How to prove DE&I results—and why it’s become a crucial practice for agencies

Clyde Group’s recent report demonstrates how to share your progress on diversity and inclusion. It’s an accounting that is increasingly important when competing for clients.


After the momentous events of the past few years, diversity, equity and inclusion (DE&I) has become a ubiquitous buzz phrase.

2021 was dubbed the “year of accountability” after many changed their assessment of progress on racial equality in the wake of George Floyd’s murder in 2020. Now, in 2022, accountability remains the gold standard.

That’s why some have added the “A” for “accountability” to the DE&I acronym: IDEA.

“2020 was definitely the year where companies were given the grace to set targets,” says Alex Slater, founder and CEO of Clyde Group, a PR firm that recently released its own 2021 IDEA report. For Slater, calling any year the “year of accountability” somewhat misses the point.

“Accountability should be an ongoing sustained piece,” he says. Firms that want to show dedication and follow through on DE&I should consider reporting annual progress.

Real transparency

Clyde Group’s IDEA report doesn’t offer a glossy, whitewashed vision of its internal DE&I action over the past year. While the report highlights successes, it also notes where action didn’t occur or fell short.

For example, the agency looked into creating its own version of the NFL’s “Rooney Rule,” where a candidate of color must be interview for every new open position. However, the rule wasn’t implemented after the agency decided it would require an investment in expensive software.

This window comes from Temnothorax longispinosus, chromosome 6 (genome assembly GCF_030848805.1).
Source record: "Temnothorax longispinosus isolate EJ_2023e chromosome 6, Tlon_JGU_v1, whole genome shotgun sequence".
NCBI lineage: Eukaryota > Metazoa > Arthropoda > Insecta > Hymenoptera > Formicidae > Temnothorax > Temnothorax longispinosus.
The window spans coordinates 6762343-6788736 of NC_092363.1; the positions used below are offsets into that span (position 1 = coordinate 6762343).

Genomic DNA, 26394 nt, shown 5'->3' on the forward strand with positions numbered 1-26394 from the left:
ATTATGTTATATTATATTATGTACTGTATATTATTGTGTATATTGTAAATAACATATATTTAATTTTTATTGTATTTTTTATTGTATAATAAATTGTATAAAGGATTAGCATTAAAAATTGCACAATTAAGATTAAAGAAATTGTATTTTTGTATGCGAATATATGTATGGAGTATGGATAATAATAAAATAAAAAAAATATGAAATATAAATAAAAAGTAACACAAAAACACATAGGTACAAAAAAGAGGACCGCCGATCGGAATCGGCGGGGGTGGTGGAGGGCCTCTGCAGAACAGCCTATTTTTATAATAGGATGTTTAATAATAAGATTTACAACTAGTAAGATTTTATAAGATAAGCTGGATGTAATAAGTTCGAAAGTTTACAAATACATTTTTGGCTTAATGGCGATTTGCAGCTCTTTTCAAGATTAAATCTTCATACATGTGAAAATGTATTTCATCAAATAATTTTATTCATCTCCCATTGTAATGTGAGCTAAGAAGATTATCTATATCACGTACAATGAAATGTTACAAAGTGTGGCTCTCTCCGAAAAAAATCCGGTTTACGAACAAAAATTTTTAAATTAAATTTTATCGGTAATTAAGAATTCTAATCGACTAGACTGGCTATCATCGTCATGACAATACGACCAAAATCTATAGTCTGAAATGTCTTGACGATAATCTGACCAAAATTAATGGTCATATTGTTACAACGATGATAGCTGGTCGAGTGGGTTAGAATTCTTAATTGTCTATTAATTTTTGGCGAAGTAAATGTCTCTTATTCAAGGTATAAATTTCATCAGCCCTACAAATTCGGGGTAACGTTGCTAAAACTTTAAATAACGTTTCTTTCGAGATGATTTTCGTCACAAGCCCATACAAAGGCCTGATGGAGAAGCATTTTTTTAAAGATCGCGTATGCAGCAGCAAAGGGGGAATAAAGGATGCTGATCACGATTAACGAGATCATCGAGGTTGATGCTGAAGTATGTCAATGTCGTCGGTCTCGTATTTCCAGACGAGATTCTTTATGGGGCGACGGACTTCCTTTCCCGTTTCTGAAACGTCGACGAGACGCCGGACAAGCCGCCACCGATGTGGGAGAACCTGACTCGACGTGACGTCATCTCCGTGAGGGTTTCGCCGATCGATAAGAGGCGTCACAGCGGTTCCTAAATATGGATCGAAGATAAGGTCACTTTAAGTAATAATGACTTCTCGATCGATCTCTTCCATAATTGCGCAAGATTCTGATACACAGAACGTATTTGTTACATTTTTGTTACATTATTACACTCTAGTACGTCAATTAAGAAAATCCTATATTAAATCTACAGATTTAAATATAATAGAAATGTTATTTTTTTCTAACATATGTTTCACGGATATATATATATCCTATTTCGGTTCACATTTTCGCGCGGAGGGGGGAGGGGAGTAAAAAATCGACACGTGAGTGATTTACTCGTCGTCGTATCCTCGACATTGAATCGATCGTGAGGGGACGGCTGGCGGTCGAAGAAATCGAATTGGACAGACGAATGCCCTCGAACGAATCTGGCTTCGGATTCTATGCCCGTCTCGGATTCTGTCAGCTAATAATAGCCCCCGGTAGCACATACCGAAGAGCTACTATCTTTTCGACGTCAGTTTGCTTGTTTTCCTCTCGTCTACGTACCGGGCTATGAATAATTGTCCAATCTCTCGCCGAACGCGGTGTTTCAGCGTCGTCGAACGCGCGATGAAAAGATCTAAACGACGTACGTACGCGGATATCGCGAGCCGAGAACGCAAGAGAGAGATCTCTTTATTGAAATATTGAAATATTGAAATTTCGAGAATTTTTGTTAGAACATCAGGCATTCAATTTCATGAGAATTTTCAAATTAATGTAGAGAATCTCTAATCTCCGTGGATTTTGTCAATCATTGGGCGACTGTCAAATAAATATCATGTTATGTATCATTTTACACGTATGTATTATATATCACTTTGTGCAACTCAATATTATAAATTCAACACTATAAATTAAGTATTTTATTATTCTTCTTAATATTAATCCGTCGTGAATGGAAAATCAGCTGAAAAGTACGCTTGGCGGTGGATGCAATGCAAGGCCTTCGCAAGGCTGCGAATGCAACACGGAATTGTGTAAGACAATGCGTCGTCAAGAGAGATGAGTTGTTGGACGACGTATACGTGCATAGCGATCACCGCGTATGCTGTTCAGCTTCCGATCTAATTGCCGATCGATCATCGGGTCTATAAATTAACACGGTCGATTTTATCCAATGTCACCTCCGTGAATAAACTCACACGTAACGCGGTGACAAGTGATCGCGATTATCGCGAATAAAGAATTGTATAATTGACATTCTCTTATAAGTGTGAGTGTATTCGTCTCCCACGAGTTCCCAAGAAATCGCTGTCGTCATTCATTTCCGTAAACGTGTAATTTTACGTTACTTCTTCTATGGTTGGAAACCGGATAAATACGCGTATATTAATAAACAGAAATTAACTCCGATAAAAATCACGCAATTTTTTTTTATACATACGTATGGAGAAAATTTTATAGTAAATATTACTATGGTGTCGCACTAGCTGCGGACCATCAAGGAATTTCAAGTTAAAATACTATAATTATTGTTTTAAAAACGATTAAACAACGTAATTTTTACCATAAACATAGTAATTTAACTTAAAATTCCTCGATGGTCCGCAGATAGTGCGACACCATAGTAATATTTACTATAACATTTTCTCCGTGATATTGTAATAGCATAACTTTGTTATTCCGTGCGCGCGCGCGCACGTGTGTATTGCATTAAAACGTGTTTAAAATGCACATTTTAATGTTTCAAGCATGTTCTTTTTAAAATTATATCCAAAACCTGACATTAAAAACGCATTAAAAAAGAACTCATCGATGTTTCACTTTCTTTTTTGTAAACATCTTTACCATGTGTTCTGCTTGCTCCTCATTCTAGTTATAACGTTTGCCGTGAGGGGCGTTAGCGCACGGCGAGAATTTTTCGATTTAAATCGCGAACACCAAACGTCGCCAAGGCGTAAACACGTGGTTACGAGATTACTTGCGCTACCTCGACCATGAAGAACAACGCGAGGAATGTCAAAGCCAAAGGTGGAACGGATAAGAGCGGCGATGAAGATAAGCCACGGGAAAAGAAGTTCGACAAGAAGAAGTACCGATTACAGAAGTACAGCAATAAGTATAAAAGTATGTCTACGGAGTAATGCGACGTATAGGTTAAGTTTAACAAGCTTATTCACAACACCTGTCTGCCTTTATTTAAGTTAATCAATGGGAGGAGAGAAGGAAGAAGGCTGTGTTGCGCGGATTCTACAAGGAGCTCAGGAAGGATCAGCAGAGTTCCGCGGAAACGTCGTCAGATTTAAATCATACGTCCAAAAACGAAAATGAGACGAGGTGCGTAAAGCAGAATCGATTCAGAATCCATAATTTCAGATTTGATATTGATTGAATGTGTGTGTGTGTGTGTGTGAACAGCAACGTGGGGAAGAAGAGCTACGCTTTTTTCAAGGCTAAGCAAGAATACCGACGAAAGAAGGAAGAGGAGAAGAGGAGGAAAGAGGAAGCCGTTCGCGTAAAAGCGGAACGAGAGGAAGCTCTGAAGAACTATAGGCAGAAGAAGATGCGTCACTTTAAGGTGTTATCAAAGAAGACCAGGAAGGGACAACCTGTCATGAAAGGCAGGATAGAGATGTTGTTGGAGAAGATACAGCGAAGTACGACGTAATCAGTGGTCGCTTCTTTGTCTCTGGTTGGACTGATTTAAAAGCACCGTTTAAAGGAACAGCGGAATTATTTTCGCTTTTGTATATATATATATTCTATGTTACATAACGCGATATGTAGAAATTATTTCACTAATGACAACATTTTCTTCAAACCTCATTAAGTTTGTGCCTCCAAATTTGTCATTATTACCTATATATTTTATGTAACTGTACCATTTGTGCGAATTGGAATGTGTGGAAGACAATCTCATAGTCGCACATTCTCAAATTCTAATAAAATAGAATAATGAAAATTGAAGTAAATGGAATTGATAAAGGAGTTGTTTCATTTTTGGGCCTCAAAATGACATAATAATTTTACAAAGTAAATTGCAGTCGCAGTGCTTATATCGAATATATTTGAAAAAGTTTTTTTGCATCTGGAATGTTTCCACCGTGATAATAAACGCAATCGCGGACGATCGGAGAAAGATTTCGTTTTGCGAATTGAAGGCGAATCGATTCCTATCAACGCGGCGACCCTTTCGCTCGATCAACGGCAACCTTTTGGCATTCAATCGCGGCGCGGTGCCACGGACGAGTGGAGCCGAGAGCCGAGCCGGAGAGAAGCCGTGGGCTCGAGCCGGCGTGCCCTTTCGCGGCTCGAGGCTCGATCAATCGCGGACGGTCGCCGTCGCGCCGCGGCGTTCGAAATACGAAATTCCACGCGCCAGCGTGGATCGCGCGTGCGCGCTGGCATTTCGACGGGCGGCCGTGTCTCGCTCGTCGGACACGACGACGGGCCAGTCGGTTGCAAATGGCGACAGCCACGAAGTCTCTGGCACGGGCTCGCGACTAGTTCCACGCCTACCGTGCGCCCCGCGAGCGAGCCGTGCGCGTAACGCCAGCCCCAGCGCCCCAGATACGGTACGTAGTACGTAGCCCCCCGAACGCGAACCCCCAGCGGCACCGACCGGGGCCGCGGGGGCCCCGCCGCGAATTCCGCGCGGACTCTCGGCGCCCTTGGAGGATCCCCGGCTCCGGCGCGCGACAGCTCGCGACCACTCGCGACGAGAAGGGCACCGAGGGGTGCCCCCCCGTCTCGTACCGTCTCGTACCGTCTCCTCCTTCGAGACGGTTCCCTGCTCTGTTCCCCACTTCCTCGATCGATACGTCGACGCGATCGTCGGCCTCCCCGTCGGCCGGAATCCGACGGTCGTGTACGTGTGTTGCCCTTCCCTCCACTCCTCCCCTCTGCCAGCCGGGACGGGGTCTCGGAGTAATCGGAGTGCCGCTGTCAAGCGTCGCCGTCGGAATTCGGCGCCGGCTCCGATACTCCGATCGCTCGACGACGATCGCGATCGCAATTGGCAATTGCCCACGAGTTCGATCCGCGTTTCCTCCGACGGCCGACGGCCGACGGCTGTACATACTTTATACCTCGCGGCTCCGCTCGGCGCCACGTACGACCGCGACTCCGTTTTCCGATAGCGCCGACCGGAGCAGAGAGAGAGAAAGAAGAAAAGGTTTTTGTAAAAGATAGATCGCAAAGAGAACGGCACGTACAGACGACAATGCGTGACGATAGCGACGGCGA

“There is no affordable solution for firms our size, right?” says Slater, noting that this report might hopefully help drive someone to create the solutions that businesses like Clyde need. “Hopefully we can shine light on that,” he says.

The report states:

Our “Always Rising” principle means we won’t let perfect be the enemy of good, and we remain committed long-term to exploring scholarships and implementing diverse and equitable hiring practices as we continue to grow.

The report also surveyed employees. And while many metrics were favorable, there were some that were cause for introspection among Clyde’s leadership. Slater points to a statement the report asked employees to agree or disagree on: “Clyde Group does a good job of accurately and authentically representing its current state of diversity with external audiences.” It only scored a 3.88 out of five, where other survey questions all scored above four.

The survey question was suggested by a team member, Slater says, and the response is clear: “We have work to do there.”

“It created a whole conversation around how do we pitch,” Slater explains. “Are we being overly optimistic and inaccurate in the way that we represent ourselves?” However, this open examination has been crucial for the group, and Slater hopes Clyde’s example can help drive change throughout the industry.

“Seeing where we have weaknesses has been really important,” he says.

What clients want

While Clyde’s effort to transparently report its IDEA progress is perhaps too bold a move for other more cautious agency leaders, accountability on DE&I is now an inescapable reality for the PR industry.

Clients are more and more concerned about the diversity of the teams that will be servicing their accounts and are asking questions about the wider ecosystem of business services they use. “An increasing amount of the larger companies have supplier diversity targets,” explains Slater, noting a trend that really accelerated after the murder of George Floyd.

But it’s also become common knowledge in corporate America that diversity leads to better work. And that wisdom has led investors to change how they allocate capital, so that for any organization looking to raise money, proving meaningful DE&I progress has become table stakes.

“What we know is that our clients are getting asked the question, not as an aside anymore, but as a key question on road shows when they go and meet potential investors of any kind,” says Slater.

And so, if DE&I has become so much more important for the client—how can it not become doubly important for its PR agency? For PR practices that hope to advise the next generation of business leaders and entrepreneurs, being able to “walk the talk” will be crucial in delivering authentic and effective comms strategy.

You can see Clyde’s full IDEA report here.

This article is part of our work with PR Daily Leadership Network. Learn more about this unique membership group. 


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